Isilon: the Fancy NAS that just won’t quit
New to the Isilon line up this year was a streamlined series of boxes for super-fast, so-so fast and nearline storage, all with true 10GigE connectivity (but still just Ethernet presented via SMB or NFS, with all the issues associated with those protocols when used for streaming data), and larger disk capacities. Isilon holds a special niche for those facilities with deep pockets for the boxes, but no tolerance for multiple networks. That market is rapidly expanding, as facilities “get away” with using these systems as production storage in video environments. Dare we forget that Apple’s recent 12PB purchase will be used to fuel their initial cloud ventures? Discovery has these boxes all over their IT map. We’re sure this is only the beginning. Big boy content makers/distributors are bolstered by the recent purchase by EMC and the lovely feature that allows a facility to keep adding boxes, which brings 60-second redundancy and near-limitless expansion capability with no downtime whatsoever.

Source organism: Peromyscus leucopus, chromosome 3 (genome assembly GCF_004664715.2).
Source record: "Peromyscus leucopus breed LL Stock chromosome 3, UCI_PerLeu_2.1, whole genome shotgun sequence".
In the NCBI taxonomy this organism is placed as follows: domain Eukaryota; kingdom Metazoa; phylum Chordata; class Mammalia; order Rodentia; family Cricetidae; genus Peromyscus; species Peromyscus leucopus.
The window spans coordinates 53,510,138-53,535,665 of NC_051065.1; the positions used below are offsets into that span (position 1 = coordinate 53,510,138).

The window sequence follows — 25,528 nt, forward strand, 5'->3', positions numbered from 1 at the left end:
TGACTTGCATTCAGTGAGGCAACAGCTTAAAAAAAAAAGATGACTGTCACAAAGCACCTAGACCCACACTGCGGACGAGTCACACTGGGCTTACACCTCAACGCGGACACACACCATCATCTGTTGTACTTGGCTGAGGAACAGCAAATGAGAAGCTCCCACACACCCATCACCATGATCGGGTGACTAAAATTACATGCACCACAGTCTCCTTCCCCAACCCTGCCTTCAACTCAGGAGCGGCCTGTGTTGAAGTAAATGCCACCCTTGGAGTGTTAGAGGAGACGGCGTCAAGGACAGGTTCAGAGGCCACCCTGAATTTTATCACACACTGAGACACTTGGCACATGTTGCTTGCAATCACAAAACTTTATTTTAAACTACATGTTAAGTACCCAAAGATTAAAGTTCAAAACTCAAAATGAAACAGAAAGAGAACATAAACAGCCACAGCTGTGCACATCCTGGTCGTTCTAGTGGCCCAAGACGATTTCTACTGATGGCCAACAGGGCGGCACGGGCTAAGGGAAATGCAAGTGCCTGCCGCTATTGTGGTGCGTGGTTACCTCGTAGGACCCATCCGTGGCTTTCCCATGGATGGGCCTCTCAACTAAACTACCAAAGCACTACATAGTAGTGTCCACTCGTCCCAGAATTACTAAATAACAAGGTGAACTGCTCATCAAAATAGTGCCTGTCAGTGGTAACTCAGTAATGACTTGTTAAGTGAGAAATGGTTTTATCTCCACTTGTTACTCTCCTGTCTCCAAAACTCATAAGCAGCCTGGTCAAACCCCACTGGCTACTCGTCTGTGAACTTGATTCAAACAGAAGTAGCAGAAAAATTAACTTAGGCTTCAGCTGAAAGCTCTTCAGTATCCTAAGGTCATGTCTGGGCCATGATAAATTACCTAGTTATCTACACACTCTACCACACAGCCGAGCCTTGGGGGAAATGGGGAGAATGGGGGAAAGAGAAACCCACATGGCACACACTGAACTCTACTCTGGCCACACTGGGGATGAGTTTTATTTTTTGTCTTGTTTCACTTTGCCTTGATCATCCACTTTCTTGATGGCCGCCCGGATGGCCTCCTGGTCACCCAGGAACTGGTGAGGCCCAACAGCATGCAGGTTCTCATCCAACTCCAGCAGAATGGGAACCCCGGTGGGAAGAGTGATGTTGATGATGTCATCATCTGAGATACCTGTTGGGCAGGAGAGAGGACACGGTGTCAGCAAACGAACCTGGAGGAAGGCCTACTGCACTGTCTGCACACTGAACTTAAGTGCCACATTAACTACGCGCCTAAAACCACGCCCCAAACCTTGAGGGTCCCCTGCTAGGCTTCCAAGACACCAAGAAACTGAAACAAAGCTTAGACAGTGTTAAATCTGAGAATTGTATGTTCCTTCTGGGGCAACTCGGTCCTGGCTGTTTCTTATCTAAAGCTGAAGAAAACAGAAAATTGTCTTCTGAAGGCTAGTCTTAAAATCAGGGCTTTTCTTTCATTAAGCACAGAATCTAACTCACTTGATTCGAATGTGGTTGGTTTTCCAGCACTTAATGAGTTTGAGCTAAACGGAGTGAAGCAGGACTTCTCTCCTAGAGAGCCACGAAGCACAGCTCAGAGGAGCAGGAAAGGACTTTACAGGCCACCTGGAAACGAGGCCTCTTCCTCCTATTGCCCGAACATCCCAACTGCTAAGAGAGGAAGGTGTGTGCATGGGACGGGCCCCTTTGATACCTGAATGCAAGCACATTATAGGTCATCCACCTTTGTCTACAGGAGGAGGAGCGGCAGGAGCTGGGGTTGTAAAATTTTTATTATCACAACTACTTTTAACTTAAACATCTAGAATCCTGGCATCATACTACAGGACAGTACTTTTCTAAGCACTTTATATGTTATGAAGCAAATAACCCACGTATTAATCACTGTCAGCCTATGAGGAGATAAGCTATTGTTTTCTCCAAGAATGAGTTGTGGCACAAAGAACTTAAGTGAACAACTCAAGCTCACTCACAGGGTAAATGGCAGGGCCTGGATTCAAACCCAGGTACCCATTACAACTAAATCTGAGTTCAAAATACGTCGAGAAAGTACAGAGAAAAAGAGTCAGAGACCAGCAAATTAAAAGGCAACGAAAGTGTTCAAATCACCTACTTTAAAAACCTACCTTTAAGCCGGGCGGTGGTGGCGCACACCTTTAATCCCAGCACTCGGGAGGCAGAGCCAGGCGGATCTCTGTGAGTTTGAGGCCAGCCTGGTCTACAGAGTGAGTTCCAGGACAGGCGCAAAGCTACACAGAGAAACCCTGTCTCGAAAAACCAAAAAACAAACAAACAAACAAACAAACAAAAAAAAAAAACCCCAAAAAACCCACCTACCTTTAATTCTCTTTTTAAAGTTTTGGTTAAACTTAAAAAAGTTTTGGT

EMC clearly saw in Isilon an alternative to their astronomically high priced and underpowered fiber channel storage walls, and we thought the acquisition would bring about a lowering of Isilon’s price points, down to the level where the system would start to make true sense. But that has not materialized yet. For example, a minimum 3-box config of their 10GigE product starts at nearly a quarter of a million dollars. Still, for those who can afford it, and can deal with the limitations of Ethernet packet communication, Isilon really has no competition in the marketplace.
The alternative small-scale collaborative storage vendors continued to parade their solutions. Facilis Technology's TerraBlock (a proprietary block level Fiber Channel/Ethernet hybrid solution) and EditShare (exclusively Ethernet-based solution with ingest, MAM and archive components as add-on options) both offered new products with more storage, but generally nothing earth shattering.
Marrying Up: Tiger Technology and Sonnet Technologies